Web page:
Brave new world in life sciences

August 23, 2006

CHICAGO, Ill. -- The biosciences are converging with information technology, nanotechnology, and materials science in unforeseen ways, yielding remarkable advances that have the potential to cure--or kill. To reduce the likelihood that these discoveries will be exploited for destructive ends, the authors of the 2006 report, "Globalization, Biosecurity, and the Future of Life Sciences," propose a "web of protection" that bolsters the development of robust defenses without restricting the free flow of scientific information.

Writing in the September/October Bulletin, the authors argue that fixing a fractured public health system to be responsive to "both natural and deliberate biological threats" is perhaps "the most obvious and important" of the recommendations coming from the report produced by a committee of the National Research Council/Institute of Medicine (IOM).

Eileen R. Choffnes, director of the IOM's Forum on Microbial Threats; Stanley M. Lemon, forum chair and director of the Institute of Human Infections and Immunity at the University of Texas, Galveston; and David A. Relman, associate professor of microbiology and immunology and of medicine at Stanford University, were the study director and co-chairs, respectively, of the committee.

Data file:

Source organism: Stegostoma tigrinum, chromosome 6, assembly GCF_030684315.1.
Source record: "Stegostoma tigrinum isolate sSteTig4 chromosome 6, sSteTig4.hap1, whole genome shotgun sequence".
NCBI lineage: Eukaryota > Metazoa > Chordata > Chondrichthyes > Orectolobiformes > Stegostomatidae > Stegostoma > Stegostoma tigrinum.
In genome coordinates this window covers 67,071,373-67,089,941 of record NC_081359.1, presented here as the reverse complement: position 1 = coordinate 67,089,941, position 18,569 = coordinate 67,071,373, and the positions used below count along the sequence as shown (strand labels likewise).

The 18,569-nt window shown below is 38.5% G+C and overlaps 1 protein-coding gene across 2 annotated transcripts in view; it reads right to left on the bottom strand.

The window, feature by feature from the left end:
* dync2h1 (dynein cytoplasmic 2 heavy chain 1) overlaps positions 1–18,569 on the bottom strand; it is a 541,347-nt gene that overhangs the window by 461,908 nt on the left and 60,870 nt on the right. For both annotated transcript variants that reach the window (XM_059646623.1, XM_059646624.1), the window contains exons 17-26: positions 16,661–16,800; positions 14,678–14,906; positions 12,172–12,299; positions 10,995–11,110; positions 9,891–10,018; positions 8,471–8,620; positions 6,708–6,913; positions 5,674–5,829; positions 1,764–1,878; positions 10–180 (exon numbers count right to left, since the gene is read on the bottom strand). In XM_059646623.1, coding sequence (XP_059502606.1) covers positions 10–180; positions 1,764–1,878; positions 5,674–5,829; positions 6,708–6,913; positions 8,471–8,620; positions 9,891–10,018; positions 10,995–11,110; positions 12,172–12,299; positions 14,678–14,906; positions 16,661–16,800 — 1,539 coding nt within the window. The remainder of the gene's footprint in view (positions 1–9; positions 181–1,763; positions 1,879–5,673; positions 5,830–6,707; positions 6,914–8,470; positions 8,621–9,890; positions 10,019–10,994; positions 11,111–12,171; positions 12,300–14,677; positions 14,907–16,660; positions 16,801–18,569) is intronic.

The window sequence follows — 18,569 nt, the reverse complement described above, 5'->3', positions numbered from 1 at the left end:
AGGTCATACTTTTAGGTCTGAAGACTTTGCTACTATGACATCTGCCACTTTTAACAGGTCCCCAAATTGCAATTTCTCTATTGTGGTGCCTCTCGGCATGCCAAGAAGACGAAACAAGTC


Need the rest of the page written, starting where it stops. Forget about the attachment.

Also in this issue of the Bulletin: Two different assessments of U.S. vulnerability to nuclear terrorism. Graham Allison, director of the Belfer Center for Science and International Affairs at Harvard's John F. Kennedy School of Government, warns that Americans are "more vulnerable to a nuclear 9/11 today than we were five years ago." William M. Arkin, online columnist for the Washington Post and author of upcoming The Alternative: Terrorism, Weapons of Mass Destruction, and the American Future, argues that the nuclear terrorism threat has diminished, and that exaggerated fears of a nuclear 9/11 have prompted the United States to divert crucial resources toward failed policies.

Related articles and opinion pieces debate specific aspects of post-9/11 security including the likelihood of seaborne terrorism and the need for piracy suppression, and tracking the effectiveness of U.N. Security Council 1540, which requires all nations to prevent the proliferation of nuclear, chemical, and biological weapons.
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ALSO IN THE SEPTEMBER/OCTOBER ISSUE OF THE BULLETIN:

The faces of security / Photo essay by Paul Shambroom The celebrated photographer takes us on a tour of the domestic war against terrorism.

Dual threat by Jeff Hecht Not all satellites are as innocuous as they appear.

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Bulletin of the Atomic Scientists

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